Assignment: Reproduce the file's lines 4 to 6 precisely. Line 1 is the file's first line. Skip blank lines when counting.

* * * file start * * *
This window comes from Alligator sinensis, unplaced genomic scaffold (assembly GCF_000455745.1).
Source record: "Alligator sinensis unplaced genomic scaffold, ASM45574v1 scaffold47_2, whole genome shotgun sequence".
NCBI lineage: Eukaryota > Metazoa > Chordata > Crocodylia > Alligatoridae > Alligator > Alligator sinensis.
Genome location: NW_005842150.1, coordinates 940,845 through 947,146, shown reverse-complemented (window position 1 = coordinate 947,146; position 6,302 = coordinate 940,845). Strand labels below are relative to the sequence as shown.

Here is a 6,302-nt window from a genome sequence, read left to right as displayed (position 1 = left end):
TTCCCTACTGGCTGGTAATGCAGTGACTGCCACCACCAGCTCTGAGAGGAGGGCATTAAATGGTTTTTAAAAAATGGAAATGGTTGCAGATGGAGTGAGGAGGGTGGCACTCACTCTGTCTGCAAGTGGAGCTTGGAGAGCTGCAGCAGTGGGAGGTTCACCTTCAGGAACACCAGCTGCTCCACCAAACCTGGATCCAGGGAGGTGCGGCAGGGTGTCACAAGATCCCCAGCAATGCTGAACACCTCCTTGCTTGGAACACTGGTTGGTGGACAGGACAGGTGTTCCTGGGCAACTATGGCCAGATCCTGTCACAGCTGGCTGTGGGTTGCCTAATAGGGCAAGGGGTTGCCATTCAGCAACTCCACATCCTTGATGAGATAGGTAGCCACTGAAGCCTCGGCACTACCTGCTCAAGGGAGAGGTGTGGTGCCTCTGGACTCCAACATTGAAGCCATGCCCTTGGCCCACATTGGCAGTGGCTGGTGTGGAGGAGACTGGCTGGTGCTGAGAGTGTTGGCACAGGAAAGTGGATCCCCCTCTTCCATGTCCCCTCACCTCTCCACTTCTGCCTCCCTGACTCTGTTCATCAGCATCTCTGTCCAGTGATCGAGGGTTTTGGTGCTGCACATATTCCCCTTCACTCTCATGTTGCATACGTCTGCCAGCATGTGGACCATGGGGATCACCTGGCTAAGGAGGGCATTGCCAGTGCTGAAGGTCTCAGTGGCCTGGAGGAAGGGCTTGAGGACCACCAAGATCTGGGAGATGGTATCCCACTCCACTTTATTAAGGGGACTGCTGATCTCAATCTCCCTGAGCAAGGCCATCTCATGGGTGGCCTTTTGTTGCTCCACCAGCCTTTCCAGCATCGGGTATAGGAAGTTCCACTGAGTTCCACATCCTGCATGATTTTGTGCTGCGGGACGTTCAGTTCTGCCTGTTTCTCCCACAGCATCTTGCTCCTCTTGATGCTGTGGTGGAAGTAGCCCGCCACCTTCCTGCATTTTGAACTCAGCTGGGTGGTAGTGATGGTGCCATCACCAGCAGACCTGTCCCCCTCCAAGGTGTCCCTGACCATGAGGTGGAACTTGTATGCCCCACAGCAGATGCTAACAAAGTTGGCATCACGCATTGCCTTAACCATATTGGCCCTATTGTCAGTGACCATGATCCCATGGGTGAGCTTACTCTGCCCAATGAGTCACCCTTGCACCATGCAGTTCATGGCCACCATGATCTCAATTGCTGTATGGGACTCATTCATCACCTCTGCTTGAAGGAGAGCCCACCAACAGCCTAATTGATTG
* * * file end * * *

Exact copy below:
Genome location: NW_005842150.1, coordinates 940,845 through 947,146, shown reverse-complemented (window position 1 = coordinate 947,146; position 6,302 = coordinate 940,845). Strand labels below are relative to the sequence as shown.

Here is a 6,302-nt window from a genome sequence, read left to right as displayed (position 1 = left end):
TTCCCTACTGGCTGGTAATGCAGTGACTGCCACCACCAGCTCTGAGAGGAGGGCATTAAATGGTTTTTAAAAAATGGAAATGGTTGCAGATGGAGTGAGGAGGGTGGCACTCACTCTGTCTGCAAGTGGAGCTTGGAGAGCTGCAGCAGTGGGAGGTTCACCTTCAGGAACACCAGCTGCTCCACCAAACCTGGATCCAGGGAGGTGCGGCAGGGTGTCACAAGATCCCCAGCAATGCTGAACACCTCCTTGCTTGGAACACTGGTTGGTGGACAGGACAGGTGTTCCTGGGCAACTATGGCCAGATCCTGTCACAGCTGGCTGTGGGTTGCCTAATAGGGCAAGGGGTTGCCATTCAGCAACTCCACATCCTTGATGAGATAGGTAGCCACTGAAGCCTCGGCACTACCTGCTCAAGGGAGAGGTGTGGTGCCTCTGGACTCCAACATTGAAGCCATGCCCTTGGCCCACATTGGCAGTGGCTGGTGTGGAGGAGACTGGCTGGTGCTGAGAGTGTTGGCACAGGAAAGTGGATCCCCCTCTTCCATGTCCCCTCACCTCTCCACTTCTGCCTCCCTGACTCTGTTCATCAGCATCTCTGTCCAGTGATCGAGGGTTTTGGTGCTGCACATATTCCCCTTCACTCTCATGTTGCATACGTCTGCCAGCATGTGGACCATGGGGATCACCTGGCTAAGGAGGGCATTGCCAGTGCTGAAGGTCTCAGTGGCCTGGAGGAAGGGCTTGAGGACCACCAAGATCTGGGAGATGGTATCCCACTCCACTTTATTAAGGGGACTGCTGATCTCAATCTCCCTGAGCAAGGCCATCTCATGGGTGGCCTTTTGTTGCTCCACCAGCCTTTCCAGCATCGGGTATAGGAAGTTCCACTGAGTTCCACATCCTGCATGATTTTGTGCTGCGGGACGTTCAGTTCTGCCTGTTTCTCCCACAGCATCTTGCTCCTCTTGATGCTGTGGTGGAAGTAGCCCGCCACCTTCCTGCATTTTGAACTCAGCTGGGTGGTAGTGATGGTGCCATCACCAGCAGACCTGTCCCCCTCCAAGGTGTCCCTGACCATGAGGTGGAACTTGTATGCCCCACAGCAGATGCTAACAAAGTTGGCATCACGCATTGCCTTAACCATATTGGCCCTATTGTCAGTGACCATGATCCCATGGGTGAGCTTACTCTGCCCAATGAGTCACCCTTGCACCATGCAGTTCATGGCCACCATGATCTCAATTGCTGTATGGGACTCATTCATCACCTCTGCTTGAAGGAGAGCCCACCAACAGCCTAATTGATTG